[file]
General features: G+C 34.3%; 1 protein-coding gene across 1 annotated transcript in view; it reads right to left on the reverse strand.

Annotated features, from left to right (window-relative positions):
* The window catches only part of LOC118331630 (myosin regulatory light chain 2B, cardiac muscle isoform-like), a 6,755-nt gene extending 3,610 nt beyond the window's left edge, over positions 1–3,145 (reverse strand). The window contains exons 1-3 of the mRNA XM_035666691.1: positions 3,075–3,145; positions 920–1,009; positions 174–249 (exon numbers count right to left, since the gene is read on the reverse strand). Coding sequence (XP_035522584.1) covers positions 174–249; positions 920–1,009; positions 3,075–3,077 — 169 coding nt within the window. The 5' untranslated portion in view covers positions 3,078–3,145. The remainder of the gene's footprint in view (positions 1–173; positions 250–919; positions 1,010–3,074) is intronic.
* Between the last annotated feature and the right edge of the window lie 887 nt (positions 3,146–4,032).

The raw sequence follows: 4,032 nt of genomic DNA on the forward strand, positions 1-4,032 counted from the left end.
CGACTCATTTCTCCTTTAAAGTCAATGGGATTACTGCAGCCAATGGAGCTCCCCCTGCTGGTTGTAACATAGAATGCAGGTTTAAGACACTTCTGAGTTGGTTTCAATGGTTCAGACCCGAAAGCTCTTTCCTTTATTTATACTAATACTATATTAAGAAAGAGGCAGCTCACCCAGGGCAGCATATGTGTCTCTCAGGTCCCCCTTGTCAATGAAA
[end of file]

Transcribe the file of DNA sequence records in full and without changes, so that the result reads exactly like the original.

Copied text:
General features: G+C 34.3%; 1 protein-coding gene across 1 annotated transcript in view; it reads right to left on the reverse strand.

Annotated features, from left to right (window-relative positions):
* The window catches only part of LOC118331630 (myosin regulatory light chain 2B, cardiac muscle isoform-like), a 6,755-nt gene extending 3,610 nt beyond the window's left edge, over positions 1–3,145 (reverse strand). The window contains exons 1-3 of the mRNA XM_035666691.1: positions 3,075–3,145; positions 920–1,009; positions 174–249 (exon numbers count right to left, since the gene is read on the reverse strand). Coding sequence (XP_035522584.1) covers positions 174–249; positions 920–1,009; positions 3,075–3,077 — 169 coding nt within the window. The 5' untranslated portion in view covers positions 3,078–3,145. The remainder of the gene's footprint in view (positions 1–173; positions 250–919; positions 1,010–3,074) is intronic.
* Between the last annotated feature and the right edge of the window lie 887 nt (positions 3,146–4,032).

The raw sequence follows: 4,032 nt of genomic DNA on the forward strand, positions 1-4,032 counted from the left end.
CGACTCATTTCTCCTTTAAAGTCAATGGGATTACTGCAGCCAATGGAGCTCCCCCTGCTGGTTGTAACATAGAATGCAGGTTTAAGACACTTCTGAGTTGGTTTCAATGGTTCAGACCCGAAAGCTCTTTCCTTTATTTATACTAATACTATATTAAGAAAGAGGCAGCTCACCCAGGGCAGCATATGTGTCTCTCAGGTCCCCCTTGTCAATGAAA